Articles produced as part of Sedeck meeting in Ramales, 2014 (Papard Philip, Corrin Juan and Smith Peter, 2014 and Simonnot Guy, 2014) also examine the role of Molino as a possible resurgence for Orcones and systems to the south of Bustablado (on the west flank of the Asón).

All the dry passages described above are above the river series which runs through the cave. This aqueous series of passages is described coming downstream from the final chamber complex.
    Sump 1 is a delightfully inviting sump. A low section through blocks soon enlarges in a sloping chamber at - 9m. At 40m a choke is met and the way on is down a steep rock slope to a cobble-floored chamber at -20m. The sump then takes the form of a big tube in perfect black limestone, gradually ascending to surface after a total of 130m in a shingle-floored pool. The downstream section is too small to explore in a dry suit but is only a short distance to the next sump.
    Sump 2 was explored upstream, but described downstream as 37m long and 6m deep emerging in a beautiful deep blue swirl pool, 5m in diameter. This is the hole seen below the rope climb.
    Downstream, 25m of passage leads to sump 3 which is also a very clean dive with an abundance of fossils. The deepest point is at -8 at a small arch over cobbles and it surfaces after 40m in a point where it is possible to climb down to water from the higher level.
    About 30m of open, potholed streamway slopes away to a bouldery area which has a couple of unsurveyed sections and then the passage bends to the right. On this corner it is likely that the very first link from the high level enters. The streamway continues with the water on the right for 20m until a deep, long sump pool is reached. This point is 140m from the resurgence (site 791).

   During a significant flood, at Easter 2013, Rupert observed that the Molino stream was swollen and very milky (from snow melt?). Comellantes stream was also swollen but quite clear (from flood water). Looking at where the snow remains: Molino water is coming from the Porracolina (S) side of the Bustablado valley and Comellantes accounts for all the drainage to the north of the Bustablado valley, ie Vallina, South Vega and unknown systems.

Loriol B de, 1959 has a description which needs translating. The French survey appears to be at a different angle from the new survey.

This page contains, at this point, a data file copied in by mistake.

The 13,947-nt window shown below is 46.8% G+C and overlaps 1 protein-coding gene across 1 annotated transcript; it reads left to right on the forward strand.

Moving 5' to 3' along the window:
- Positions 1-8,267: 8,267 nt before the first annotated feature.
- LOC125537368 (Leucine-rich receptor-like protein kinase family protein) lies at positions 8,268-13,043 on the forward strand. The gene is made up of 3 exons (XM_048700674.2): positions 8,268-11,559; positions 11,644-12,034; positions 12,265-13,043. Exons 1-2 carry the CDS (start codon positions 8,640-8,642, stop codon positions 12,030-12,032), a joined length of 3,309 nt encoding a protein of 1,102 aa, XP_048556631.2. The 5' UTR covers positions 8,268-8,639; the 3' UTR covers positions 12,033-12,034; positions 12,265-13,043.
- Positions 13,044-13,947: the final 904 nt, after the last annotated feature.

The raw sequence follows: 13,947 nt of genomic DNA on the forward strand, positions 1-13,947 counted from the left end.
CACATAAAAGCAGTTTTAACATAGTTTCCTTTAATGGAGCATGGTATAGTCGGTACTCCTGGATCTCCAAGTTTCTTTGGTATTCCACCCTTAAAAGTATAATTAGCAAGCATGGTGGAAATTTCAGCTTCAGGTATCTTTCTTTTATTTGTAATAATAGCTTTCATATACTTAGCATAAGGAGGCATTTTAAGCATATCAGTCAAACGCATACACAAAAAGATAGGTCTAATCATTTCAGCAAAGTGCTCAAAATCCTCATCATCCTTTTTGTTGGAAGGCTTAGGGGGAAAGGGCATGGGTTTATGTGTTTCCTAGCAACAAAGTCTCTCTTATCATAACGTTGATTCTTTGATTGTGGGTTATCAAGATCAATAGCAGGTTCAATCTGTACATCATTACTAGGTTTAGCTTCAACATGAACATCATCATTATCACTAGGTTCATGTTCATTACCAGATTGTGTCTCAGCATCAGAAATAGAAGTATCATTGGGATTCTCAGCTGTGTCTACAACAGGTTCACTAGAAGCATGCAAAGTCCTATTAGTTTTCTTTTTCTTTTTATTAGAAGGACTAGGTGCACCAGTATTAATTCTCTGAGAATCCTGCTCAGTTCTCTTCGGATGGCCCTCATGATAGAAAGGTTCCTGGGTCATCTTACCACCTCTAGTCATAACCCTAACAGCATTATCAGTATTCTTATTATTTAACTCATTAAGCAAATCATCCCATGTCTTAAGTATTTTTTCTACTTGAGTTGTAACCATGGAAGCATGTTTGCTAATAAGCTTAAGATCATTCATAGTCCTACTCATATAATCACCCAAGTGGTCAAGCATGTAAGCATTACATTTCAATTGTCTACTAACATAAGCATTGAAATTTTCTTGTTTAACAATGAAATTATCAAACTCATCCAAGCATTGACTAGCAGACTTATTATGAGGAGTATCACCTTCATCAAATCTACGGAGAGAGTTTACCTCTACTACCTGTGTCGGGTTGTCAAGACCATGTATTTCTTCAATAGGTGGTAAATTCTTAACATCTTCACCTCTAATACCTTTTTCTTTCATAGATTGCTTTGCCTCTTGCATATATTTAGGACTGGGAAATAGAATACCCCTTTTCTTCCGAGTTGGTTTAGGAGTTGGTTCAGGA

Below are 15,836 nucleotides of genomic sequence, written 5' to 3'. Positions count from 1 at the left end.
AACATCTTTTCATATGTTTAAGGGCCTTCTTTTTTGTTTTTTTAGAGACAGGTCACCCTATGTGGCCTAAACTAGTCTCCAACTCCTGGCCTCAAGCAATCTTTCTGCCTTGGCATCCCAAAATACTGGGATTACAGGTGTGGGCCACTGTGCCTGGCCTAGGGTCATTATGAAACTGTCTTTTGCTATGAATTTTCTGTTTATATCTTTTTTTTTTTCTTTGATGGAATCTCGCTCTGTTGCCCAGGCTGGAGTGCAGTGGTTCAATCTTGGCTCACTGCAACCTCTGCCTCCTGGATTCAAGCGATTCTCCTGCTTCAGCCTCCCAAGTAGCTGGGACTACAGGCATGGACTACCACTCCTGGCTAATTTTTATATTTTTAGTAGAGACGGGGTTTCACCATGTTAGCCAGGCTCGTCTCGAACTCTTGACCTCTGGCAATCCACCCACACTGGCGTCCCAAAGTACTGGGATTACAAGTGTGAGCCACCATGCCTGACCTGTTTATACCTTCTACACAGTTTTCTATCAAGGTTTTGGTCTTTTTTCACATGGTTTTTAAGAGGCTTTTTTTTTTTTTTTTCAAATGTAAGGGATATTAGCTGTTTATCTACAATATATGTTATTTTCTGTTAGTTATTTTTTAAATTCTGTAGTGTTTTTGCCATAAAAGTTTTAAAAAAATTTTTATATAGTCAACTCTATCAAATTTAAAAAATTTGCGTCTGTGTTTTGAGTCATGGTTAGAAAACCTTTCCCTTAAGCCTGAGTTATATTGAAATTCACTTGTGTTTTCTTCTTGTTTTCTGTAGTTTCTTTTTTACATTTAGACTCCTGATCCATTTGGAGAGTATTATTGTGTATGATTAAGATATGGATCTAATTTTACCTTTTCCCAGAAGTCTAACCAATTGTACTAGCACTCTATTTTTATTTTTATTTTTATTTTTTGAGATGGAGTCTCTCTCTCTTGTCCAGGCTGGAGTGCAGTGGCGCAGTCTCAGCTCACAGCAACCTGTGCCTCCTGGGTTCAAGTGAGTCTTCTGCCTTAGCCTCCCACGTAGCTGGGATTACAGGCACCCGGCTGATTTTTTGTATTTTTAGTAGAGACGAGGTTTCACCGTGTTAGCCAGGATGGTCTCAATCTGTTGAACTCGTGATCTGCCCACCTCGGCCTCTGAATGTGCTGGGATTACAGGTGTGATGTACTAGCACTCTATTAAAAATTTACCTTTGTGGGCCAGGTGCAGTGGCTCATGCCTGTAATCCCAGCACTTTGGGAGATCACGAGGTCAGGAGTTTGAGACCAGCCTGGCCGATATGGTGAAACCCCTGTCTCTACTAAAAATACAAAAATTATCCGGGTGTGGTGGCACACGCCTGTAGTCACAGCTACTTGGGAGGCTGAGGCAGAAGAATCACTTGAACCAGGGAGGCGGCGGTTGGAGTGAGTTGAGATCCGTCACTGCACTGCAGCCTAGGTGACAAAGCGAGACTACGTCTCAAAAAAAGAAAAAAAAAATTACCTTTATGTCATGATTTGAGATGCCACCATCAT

Degouve de Nuncques Patrick et Simonnot Guy, 1989 indicates that the Spéléo-Club de Dijon were exploring the cave from 1958 to 1961, April 1979, August 1980 and April 1985. The downstream sump was dived to the source in 1979 and the upstream sump for 40m (to -22m) in 1980.

The cave has been mentioned as an archaeological site with pottery sherds and human remains. More details can be found in Ruiz Cobo Jesús, 2007 and Smith P, Corrin J and Ruiz Cobo J, 2008.

Link to entry in the Cave Diving Sump Index.

Reference: Loriol B de, 1959; material in file; Degouve de Nuncques Patrick et Simonnot Guy, 1989; Corrin J, 1994b (survey); anon., 1995b (Whit logbook); anon., 1996b (logbook); anon., 1996c (Christmas logbook); anon., 1997a (Easter logbook); anon., 1997b (logbook); Corrin Juan, 1998 (survey and photo); García José León, 1997 (survey); Algueró, A, Martinez, C and Garcia, A, 1998 (survey and photo); Corrin Juan, 1997c; anon., 1999c (logbook); Corrin Juan, 2000; anon., 2002b (summer logbook); Corrin Juan, 2003b; Ruiz Cobo Jesús, 2007; Smith P, Corrin J and Ruiz Cobo J, 2008; León García José, 2010 (Volume 1 and Volume 2) (survey); anon., 2011d (summer logbook); pers. comm. (Oct. 2011); ; anon., 2011e (autumn logbook); anon., 2012d (summer logbook); Corrin Juan, 2013a; anon., 2013b (Easter logbook); Papard Philip, Corrin Juan and Smith Peter, 2014; Simonnot Guy, 2014; Simonnot G, 2016; Simonnot G, 2018
Logbook dive entries : 2011 : 2012
Entrance picture : yes
Underground picture(s) : photos from 1977 : photos from 1996 and 1997 : photos from 2002
Video: Diving, August 2011, with Chris Jewell and Artur Kozlowski (YouTube) : Chris Jewell interview 2012 (YouTube)
Detailed Survey : 1:1000 (without the 2011 extension) : 2012 40m upstream sump extension sketch : combined surveys (to 2012)
Line Survey :
On area survey : 2011 area map to (partial) Orcones : 2011 section with partial Orcones : after Guy Simonnot communication (October 2011)
Survex file : Molino (Amended magnetic declination December 2013 to align with Eur79 grid.) 
Molino with Sebo, Hoyon, Vallina and Orcones
Passage direction rose diagram: 30/6/2018